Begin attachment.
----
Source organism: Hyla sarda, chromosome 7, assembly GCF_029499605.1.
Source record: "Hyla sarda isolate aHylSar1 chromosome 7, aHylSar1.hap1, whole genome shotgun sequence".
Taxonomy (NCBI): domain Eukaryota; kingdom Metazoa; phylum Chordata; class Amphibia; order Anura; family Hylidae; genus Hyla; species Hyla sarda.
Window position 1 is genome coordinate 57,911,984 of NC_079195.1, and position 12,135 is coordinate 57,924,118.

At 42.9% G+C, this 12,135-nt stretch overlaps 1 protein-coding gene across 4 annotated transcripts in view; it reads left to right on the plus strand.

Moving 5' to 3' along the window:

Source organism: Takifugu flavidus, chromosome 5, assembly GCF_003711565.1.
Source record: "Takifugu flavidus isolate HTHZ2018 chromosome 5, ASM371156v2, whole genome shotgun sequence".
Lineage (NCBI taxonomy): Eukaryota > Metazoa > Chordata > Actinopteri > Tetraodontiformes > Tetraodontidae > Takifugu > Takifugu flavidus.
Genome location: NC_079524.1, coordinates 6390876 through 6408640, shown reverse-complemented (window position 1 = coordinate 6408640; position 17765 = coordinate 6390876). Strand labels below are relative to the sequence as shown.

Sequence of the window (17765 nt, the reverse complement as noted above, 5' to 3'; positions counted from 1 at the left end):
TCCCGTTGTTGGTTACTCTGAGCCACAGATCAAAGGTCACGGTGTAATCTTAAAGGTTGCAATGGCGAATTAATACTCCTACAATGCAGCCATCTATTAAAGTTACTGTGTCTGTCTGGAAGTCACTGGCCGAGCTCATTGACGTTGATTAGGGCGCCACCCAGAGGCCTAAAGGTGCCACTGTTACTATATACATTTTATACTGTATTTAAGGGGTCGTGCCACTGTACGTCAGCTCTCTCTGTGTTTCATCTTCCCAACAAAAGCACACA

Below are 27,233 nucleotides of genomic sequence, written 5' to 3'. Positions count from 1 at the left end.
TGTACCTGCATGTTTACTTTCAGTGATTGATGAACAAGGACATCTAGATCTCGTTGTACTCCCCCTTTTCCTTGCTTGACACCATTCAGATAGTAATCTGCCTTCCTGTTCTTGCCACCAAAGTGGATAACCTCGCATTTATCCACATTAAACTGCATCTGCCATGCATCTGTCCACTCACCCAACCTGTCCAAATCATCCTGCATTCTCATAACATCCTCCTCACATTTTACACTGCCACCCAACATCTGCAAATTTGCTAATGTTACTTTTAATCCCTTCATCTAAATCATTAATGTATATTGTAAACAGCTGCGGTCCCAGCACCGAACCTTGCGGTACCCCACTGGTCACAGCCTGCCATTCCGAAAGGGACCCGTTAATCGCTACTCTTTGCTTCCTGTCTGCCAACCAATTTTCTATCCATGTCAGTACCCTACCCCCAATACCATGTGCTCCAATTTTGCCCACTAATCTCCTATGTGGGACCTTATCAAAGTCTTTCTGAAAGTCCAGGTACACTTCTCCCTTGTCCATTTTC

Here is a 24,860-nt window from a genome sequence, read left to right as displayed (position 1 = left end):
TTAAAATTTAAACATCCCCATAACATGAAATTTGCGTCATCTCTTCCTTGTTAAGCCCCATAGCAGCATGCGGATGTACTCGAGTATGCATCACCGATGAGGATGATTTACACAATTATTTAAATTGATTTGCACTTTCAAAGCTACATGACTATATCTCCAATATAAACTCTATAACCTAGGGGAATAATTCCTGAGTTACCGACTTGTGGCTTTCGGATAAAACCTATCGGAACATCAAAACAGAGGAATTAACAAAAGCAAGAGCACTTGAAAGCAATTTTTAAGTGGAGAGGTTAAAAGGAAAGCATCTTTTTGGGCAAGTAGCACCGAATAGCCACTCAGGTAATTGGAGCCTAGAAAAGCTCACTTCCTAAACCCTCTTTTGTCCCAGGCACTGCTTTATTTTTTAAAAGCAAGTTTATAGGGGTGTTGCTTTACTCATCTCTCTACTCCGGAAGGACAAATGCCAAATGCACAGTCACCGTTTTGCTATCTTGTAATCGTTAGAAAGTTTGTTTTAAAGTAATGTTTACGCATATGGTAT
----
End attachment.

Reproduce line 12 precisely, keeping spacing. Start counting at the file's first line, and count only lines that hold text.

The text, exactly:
TCCCGTTGTTGGTTACTCTGAGCCACAGATCAAAGGTCACGGTGTAATCTTAAAGGTTGCAATGGCGAATTAATACTCCTACAATGCAGCCATCTATTAAAGTTACTGTGTCTGTCTGGAAGTCACTGGCCGAGCTCATTGACGTTGATTAGGGCGCCACCCAGAGGCCTAAAGGTGCCACTGTTACTATATACATTTTATACTGTATTTAAGGGGTCGTGCCACTGTACGTCAGCTCTCTCTGTGTTTCATCTTCCCAACAAAAGCACACA